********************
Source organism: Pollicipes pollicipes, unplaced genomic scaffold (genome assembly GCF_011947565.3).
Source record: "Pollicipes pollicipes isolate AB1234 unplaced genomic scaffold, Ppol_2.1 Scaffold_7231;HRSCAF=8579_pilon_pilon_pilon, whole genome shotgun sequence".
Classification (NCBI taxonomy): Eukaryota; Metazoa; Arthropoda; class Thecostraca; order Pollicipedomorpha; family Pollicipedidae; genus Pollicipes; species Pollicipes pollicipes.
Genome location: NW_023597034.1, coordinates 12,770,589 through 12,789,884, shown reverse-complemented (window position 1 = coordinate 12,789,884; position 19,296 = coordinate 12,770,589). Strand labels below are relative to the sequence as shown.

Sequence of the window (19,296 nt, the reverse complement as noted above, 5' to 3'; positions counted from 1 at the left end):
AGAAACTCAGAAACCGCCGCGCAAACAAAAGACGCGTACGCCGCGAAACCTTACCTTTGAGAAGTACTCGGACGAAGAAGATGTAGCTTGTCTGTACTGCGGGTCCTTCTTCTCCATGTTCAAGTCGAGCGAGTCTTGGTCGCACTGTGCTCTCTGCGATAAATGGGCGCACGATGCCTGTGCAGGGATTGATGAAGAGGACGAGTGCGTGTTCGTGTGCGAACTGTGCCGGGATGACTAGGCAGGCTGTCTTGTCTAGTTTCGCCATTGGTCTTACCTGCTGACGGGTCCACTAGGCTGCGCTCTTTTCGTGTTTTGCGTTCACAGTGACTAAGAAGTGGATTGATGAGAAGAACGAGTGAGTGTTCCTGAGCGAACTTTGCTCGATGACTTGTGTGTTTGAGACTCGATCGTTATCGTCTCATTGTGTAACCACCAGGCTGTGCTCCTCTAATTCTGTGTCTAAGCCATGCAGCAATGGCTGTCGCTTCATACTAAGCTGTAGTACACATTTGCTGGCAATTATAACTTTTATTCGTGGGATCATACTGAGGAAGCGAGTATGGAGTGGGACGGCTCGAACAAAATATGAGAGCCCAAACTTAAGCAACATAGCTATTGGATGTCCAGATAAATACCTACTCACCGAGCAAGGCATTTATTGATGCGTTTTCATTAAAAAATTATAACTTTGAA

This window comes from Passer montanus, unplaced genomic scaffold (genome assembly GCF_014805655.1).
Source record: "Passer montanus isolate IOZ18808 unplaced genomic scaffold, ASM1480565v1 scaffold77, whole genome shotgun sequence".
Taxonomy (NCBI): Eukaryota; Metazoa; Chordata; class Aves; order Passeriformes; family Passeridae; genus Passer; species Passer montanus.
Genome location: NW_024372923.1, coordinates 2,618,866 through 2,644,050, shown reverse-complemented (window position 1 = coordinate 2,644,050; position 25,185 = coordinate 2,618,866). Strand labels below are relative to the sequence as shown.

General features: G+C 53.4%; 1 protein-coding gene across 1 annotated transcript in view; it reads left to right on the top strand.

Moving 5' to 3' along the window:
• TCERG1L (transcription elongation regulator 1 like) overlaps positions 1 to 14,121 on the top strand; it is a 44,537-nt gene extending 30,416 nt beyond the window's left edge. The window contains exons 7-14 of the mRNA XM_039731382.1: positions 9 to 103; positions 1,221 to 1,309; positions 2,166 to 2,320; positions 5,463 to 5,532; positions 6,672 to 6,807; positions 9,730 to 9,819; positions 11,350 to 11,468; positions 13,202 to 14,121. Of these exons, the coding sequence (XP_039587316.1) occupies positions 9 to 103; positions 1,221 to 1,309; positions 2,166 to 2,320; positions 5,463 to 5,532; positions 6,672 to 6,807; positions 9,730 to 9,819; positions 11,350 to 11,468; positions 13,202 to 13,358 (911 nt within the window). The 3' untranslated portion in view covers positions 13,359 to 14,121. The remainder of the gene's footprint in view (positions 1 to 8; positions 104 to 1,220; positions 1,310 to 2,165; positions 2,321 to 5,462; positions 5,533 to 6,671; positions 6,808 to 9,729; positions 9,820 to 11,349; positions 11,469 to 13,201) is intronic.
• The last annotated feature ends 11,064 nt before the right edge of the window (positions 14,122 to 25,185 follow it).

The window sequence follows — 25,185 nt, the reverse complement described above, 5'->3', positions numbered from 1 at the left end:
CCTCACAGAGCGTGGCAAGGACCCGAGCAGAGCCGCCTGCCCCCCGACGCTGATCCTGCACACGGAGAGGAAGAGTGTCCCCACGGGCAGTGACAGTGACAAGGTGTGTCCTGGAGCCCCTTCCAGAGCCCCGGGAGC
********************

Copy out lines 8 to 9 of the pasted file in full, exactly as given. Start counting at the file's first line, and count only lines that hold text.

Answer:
Source record: "Passer montanus isolate IOZ18808 unplaced genomic scaffold, ASM1480565v1 scaffold77, whole genome shotgun sequence".
Taxonomy (NCBI): Eukaryota; Metazoa; Chordata; class Aves; order Passeriformes; family Passeridae; genus Passer; species Passer montanus.